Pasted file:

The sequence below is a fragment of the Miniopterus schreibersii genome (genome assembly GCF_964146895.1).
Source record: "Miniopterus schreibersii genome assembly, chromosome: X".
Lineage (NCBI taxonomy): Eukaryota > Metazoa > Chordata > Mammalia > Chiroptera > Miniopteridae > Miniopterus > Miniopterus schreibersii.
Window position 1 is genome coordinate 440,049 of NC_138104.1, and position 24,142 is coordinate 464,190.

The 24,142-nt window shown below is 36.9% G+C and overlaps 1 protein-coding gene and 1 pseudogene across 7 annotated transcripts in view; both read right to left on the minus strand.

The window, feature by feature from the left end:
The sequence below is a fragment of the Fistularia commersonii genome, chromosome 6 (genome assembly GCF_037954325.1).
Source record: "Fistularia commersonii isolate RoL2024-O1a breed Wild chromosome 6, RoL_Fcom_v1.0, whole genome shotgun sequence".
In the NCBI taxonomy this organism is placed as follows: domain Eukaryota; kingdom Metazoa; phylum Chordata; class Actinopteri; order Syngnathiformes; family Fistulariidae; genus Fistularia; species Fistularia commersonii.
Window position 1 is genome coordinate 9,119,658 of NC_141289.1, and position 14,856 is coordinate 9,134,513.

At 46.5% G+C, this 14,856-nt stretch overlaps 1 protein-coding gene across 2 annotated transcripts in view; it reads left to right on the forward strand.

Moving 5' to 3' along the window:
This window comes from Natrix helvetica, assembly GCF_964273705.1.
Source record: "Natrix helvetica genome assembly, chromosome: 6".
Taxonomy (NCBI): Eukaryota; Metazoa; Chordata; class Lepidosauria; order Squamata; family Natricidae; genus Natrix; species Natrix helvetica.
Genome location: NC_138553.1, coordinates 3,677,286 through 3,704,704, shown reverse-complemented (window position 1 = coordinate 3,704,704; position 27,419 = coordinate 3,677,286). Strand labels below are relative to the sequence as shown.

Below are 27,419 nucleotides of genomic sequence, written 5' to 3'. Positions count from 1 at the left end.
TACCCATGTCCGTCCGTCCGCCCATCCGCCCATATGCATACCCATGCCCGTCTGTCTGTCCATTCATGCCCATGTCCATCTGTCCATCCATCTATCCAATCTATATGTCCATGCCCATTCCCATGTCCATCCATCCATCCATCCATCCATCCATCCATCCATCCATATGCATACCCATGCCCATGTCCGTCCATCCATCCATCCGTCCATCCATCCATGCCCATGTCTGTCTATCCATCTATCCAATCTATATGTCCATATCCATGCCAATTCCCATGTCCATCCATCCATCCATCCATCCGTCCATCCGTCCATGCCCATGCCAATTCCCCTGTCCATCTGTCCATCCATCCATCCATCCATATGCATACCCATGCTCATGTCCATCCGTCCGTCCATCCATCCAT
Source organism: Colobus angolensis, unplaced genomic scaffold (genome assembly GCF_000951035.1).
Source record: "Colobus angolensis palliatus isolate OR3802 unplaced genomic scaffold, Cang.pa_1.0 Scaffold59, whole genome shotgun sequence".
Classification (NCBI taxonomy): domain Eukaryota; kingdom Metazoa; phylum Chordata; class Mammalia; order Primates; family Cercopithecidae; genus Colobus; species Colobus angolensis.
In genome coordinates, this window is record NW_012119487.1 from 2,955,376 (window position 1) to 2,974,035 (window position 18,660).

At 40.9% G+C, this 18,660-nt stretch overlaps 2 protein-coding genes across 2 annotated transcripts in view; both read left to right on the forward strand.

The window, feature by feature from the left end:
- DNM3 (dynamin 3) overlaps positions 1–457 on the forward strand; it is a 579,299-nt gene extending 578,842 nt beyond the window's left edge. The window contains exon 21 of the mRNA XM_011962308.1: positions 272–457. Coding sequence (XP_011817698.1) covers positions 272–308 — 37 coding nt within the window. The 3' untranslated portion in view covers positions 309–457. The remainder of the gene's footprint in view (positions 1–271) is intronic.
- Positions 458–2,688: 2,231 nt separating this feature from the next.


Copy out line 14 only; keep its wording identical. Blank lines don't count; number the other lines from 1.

Source record: "Natrix helvetica genome assembly, chromosome: 6".